Forest Products Permits

A man stands a top a truck bed full of walnuts.

Collecting forest products from the Hoosier National Forest has long been a popular pastime. Collecting from the forest provides families enjoyable outings to the forest while bringing home useful products. Some Forest products require permits to be harvested and some do not. In most instances, permits are put in place to protect the resource from over-harvesting and to promote natural development. Forest Product permits can be obtained by contacting your local Forest office.

Remember, collecting products on private land without permission is trespassing and constitutes theft. Maps are available to assist you with determining land ownership.

Common Forest Products



Collecting firewood my be done on the Forest but it requires a permit and can only be done in specific, assigned areas. The cost of a firewood permit is $20 for permission to cut two cords of firewood. Please contact our Tell City office for information on availability of a firewood permit. See our cutting firewood guide for more information. 


Collecting Plants

Digging for plants, including Ginseng and yellow root or goldenseal, is no longer permitted on the Hoosier. What was once a popular and profitable use of the Forest led to many plants locally approaching rare or endangered status. In order to allow the plant populations to reestablish themselves and recover from collecting pressures, collecting plants has been suspended on the Hoosier National Forest.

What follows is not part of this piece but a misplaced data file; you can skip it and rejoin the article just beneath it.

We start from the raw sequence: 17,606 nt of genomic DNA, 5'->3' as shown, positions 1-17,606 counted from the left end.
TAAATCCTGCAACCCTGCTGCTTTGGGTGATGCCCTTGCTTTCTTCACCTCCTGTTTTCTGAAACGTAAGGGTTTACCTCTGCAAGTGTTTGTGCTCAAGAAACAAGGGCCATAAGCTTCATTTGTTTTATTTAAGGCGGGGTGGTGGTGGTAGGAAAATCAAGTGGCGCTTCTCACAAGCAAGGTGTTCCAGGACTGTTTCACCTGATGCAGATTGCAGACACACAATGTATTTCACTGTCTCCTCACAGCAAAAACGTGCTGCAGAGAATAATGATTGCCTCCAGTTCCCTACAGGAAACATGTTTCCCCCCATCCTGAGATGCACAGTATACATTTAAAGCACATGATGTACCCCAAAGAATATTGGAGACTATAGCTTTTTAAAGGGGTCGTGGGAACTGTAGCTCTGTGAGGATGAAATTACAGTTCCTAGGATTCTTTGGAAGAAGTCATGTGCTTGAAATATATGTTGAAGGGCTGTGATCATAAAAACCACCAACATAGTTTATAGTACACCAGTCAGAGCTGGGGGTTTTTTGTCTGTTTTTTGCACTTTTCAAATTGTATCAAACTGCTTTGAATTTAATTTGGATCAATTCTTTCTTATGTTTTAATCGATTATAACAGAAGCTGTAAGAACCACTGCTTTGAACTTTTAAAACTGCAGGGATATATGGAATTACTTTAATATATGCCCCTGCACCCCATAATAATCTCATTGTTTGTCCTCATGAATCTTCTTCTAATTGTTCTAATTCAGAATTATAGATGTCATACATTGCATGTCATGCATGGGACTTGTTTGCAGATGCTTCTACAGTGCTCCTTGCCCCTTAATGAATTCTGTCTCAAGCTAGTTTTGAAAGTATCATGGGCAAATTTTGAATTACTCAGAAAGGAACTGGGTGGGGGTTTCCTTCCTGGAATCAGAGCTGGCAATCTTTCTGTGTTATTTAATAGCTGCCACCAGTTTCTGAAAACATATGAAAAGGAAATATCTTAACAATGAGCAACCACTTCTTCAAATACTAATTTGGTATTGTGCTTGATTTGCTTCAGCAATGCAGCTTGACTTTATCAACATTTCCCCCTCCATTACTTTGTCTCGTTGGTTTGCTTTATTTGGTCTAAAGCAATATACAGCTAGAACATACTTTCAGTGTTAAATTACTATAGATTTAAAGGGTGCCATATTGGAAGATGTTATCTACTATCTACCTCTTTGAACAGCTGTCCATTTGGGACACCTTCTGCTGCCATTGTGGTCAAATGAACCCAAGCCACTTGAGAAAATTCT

Fruits and Nuts

Gathering fruits and nuts from forest trees or plants is allowed for personal use on the Hoosier National Forest. Fruits and nuts that be found include blackberries, raspberries, walnuts, hickory nuts, pecan, or rose hips. Collection is only allowed for personal use. Commercial use requires a Special Uses permit.



Mushrooms are a Springtime favorite for many Hoosiers. Morels and snakeheads are the most popular, but many other edible mushrooms like puffballs and chantrelles can be found on the Hoosier. Collecting mushrooms for personal use is allowed. Commercial use, including collecting mushrooms to sell, is prohibited.


Pine Cones

Visitors are welcome to collect pine cones. Pine cones are often gathered by families for crafts and Christmas decorations. Pine stands are found throughout the Hoosier making locating and collecting of these products easy.


Rock Collecting

There are several unique rocks on the Hoosier National Forest. Geodes are especially unusual and popular for visitors to collect. Small quantities of rocks for personal use may be collected on the Forest. Geodes are generally found only in the northern part of the forest in stream-beds. These rocks may not be resold or bartered, and there should be no earth disturbed in the process of collecting.


Precious Minerals

Precious minerals including gold and gems such as garnet are found in very limited quantities on the Forest. Recreational gold panning or panning for sapphires and garnets is allowed so long as no commercial equipment such as dredges or sluices are used and no earth is disturbed. No panning is allowed in the Charles C. Deam Wilderness area.


Artifacts and Antiquities

Much of the Hoosier National Forest was once settled by Native Americans and early pioneers. Historians and archaeologists are still examining these sites to learn more about the Forest and our heritage. Arrowheads, spear points, pottery, and grinding stones; bottles, old equipment, and other household utensils from homesteads; these traces of the past and the people who once lived here. These items are protected and may not be removed.


Metal Detectors

Use of a metal detector to search for coins or other antiques and historic artifacts is prohibited on all National Forests. These objects are part of the cultural history of the area and are protected under federal antiquities acts. However, metal detectors may be used on beach areas in developed recreation sites to collect coins and other modern items.